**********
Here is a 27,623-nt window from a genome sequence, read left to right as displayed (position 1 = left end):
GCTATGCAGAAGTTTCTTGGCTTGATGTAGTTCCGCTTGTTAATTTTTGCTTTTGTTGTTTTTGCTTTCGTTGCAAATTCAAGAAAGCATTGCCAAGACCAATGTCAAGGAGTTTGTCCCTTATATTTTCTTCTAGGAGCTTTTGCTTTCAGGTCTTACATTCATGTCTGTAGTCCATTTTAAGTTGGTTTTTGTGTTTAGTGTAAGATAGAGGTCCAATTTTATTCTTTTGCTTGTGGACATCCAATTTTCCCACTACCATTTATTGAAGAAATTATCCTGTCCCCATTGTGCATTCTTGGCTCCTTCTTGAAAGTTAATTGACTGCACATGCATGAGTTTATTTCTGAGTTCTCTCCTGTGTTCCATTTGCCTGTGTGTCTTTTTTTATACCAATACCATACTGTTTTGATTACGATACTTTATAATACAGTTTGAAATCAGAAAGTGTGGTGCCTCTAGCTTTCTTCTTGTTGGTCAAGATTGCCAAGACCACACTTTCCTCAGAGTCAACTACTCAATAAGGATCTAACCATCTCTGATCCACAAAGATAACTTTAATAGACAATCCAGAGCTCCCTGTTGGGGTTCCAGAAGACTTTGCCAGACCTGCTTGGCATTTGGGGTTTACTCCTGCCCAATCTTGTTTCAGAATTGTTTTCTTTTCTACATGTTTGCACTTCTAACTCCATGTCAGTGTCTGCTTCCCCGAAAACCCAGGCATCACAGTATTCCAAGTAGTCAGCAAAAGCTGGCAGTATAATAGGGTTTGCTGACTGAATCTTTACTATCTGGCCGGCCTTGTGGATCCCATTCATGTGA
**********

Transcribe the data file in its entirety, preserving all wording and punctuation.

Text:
Here is a 27,623-nt window from a genome sequence, read left to right as displayed (position 1 = left end):
GCTATGCAGAAGTTTCTTGGCTTGATGTAGTTCCGCTTGTTAATTTTTGCTTTTGTTGTTTTTGCTTTCGTTGCAAATTCAAGAAAGCATTGCCAAGACCAATGTCAAGGAGTTTGTCCCTTATATTTTCTTCTAGGAGCTTTTGCTTTCAGGTCTTACATTCATGTCTGTAGTCCATTTTAAGTTGGTTTTTGTGTTTAGTGTAAGATAGAGGTCCAATTTTATTCTTTTGCTTGTGGACATCCAATTTTCCCACTACCATTTATTGAAGAAATTATCCTGTCCCCATTGTGCATTCTTGGCTCCTTCTTGAAAGTTAATTGACTGCACATGCATGAGTTTATTTCTGAGTTCTCTCCTGTGTTCCATTTGCCTGTGTGTCTTTTTTTATACCAATACCATACTGTTTTGATTACGATACTTTATAATACAGTTTGAAATCAGAAAGTGTGGTGCCTCTAGCTTTCTTCTTGTTGGTCAAGATTGCCAAGACCACACTTTCCTCAGAGTCAACTACTCAATAAGGATCTAACCATCTCTGATCCACAAAGATAACTTTAATAGACAATCCAGAGCTCCCTGTTGGGGTTCCAGAAGACTTTGCCAGACCTGCTTGGCATTTGGGGTTTACTCCTGCCCAATCTTGTTTCAGAATTGTTTTCTTTTCTACATGTTTGCACTTCTAACTCCATGTCAGTGTCTGCTTCCCCGAAAACCCAGGCATCACAGTATTCCAAGTAGTCAGCAAAAGCTGGCAGTATAATAGGGTTTGCTGACTGAATCTTTACTATCTGGCCGGCCTTGTGGATCCCATTCATGTGA